6. I think a lot of their audience loss is due to the music they play rather than the presenter they choose. Since Chris Moyles has gone there has definitely been a shift away from traditional pop and dance to a more rock sounding station – people in the age group they are chasing don’t want that – trust me I am one of them. Happy pop songs that make us want to dance please not miserable rock songs – whilst it is obvious that Radio 1 should play music from across the spectrum the balance was much better before – at the end of the day young people are not always looking for alternative music – I find it patronising and annoying that older programmers assume that – my friends and I don’t want to force fed songs by artists like alt-j and paramore that you can’t remember or sing back. It’s fine to hear them occasionally but Radio 1 seems to be all about that now and despite being a listener as long as I can remember I am losing patience

  7. Thanks for the really fascinating analysis. I’m not a radio-native so there’s a lot to take in. However, I’ve got a curiosity question:

    I don’t understand your analysis that the shedding of 25-34 is necessarily a good thing. I totally agree with the maxim that the station must go younger, like you I see it as an ultimate, president priority.

    Personally it seems that the fetishising of youth is ultimately marginalising swathes of the audience it so seeks. As 15-24 share qualitative similarities to 25-34.

    Were the figures indicative of an increase in these generations, or even a slowing down on an exodus amongst these generation then I’d accept that Grimshaw and team should be unmoved by these figures. But instead he’s lost an additional 49k 15-24’s on top of the exodus.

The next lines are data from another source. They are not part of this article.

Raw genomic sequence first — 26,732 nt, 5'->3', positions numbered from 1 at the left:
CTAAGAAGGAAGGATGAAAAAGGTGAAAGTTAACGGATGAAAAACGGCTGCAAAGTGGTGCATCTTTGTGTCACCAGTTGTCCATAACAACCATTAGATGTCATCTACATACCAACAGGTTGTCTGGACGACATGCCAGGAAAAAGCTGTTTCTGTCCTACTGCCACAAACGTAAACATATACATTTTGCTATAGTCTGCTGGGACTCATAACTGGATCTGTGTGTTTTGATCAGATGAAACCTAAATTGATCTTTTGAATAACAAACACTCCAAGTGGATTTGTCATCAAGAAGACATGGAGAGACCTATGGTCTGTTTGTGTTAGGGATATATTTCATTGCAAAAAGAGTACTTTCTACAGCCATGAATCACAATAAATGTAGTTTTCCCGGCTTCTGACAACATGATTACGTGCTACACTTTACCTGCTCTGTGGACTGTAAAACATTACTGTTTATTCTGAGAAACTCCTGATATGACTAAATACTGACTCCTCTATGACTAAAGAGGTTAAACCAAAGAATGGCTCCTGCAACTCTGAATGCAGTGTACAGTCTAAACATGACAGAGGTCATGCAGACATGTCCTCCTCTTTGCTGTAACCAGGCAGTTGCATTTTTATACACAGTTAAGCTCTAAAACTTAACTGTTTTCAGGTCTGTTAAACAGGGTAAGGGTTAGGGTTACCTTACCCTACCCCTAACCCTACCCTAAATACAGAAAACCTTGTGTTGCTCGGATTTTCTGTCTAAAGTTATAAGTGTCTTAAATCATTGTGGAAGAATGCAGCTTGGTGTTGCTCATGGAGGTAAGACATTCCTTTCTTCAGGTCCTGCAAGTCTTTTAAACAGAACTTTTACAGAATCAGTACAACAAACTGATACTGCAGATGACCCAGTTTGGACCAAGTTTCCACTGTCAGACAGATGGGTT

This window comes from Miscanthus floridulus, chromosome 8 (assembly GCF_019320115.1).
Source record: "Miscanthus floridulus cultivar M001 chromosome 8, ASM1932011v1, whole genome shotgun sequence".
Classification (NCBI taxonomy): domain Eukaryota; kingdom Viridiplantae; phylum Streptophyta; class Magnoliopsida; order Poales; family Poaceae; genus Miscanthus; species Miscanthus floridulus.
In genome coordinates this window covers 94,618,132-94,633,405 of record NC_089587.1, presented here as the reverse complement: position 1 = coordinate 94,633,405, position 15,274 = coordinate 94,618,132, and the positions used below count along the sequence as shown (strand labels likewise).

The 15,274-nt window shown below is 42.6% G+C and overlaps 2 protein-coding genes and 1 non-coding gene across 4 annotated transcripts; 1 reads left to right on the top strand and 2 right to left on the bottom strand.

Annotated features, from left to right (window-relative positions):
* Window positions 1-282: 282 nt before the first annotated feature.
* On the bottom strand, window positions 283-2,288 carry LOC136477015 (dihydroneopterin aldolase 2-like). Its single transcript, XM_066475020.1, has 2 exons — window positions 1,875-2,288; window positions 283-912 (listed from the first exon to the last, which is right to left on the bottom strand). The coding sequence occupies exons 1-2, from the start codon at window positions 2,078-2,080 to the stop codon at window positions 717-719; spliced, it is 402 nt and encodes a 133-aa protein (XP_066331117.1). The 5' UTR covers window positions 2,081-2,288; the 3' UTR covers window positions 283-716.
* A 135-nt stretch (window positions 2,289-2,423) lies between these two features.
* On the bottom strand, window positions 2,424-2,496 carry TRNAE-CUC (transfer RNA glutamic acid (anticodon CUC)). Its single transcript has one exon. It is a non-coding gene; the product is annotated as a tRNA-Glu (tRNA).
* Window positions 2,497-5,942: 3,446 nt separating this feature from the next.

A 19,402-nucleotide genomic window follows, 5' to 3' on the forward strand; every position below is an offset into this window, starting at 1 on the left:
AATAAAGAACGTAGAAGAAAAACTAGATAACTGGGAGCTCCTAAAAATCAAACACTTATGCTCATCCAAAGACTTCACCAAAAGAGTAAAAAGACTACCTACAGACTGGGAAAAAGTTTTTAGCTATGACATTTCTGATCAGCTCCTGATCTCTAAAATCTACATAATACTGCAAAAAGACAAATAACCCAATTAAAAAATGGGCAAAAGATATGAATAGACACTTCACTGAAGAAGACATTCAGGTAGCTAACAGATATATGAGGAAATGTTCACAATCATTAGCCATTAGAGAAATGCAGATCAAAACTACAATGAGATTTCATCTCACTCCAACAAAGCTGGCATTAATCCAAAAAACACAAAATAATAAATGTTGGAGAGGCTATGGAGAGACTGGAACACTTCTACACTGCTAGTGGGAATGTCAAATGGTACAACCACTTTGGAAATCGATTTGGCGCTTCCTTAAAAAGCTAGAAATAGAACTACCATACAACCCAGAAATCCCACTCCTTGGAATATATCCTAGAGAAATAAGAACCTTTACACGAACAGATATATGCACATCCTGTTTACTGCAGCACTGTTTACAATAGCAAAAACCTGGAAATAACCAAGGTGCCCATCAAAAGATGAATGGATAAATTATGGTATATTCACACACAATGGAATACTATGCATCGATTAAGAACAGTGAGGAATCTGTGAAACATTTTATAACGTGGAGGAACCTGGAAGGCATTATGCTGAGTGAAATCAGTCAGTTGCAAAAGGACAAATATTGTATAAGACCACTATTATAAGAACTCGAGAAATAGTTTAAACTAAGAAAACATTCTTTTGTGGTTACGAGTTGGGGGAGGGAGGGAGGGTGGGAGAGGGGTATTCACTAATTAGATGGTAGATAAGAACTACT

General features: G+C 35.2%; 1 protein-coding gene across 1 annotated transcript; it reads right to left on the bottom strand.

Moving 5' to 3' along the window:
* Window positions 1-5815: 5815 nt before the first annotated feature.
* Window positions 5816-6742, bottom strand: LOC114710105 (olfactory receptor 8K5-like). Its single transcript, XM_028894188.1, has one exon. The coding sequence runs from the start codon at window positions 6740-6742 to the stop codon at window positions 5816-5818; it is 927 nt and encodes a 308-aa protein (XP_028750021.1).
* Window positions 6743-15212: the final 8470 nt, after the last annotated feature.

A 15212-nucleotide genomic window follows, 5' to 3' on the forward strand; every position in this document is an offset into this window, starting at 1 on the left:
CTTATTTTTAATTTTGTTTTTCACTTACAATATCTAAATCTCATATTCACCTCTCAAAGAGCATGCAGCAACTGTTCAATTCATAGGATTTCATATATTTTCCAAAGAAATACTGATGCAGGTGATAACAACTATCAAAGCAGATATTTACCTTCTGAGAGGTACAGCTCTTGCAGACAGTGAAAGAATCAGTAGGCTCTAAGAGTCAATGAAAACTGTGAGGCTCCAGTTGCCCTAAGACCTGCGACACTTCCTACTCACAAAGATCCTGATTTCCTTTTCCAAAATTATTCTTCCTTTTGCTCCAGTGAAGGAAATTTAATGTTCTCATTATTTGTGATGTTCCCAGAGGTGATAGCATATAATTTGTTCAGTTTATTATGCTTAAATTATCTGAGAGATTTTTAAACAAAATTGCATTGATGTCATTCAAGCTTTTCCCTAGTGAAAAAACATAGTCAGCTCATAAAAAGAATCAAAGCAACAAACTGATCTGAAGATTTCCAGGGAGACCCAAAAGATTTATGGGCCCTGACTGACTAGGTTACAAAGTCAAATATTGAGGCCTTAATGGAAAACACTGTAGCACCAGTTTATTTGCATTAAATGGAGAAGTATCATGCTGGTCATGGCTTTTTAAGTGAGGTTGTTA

I can’t see past the idea that Grimshaw has brought nothing to the table except a youthful quiff – which I should not be under-appreciated, for both the brand and it’s own geometry.

  8. Great analysis as always Matt.

    When he was appointed I could see what Radio 1 were trying to do with Grimshaw. He’s the total opposite to Moyles and drew a clear line in the sand, in a way that hiring Scott Mills would not have done. Clearly their decision involves a lot of pain and this will be reflected in the press – although I doubt Ben Cooper will be derided as much as Matthew Bannister was.

    The BBC’s problem is the obsession they have with the age-driven remits the networks have. I’m 41 next week and find myself listening to Radio 1 and Radio 2 and I’m not alone. There are plenty of 18 and 19 year old’s doing the same, for the same reasons. There is a strong case for sociographic – rather than demographic- formatting. However, I can’t see the BBC backing that pony. So, we’re left trying to make Radio 1 younger and Radio 2 older.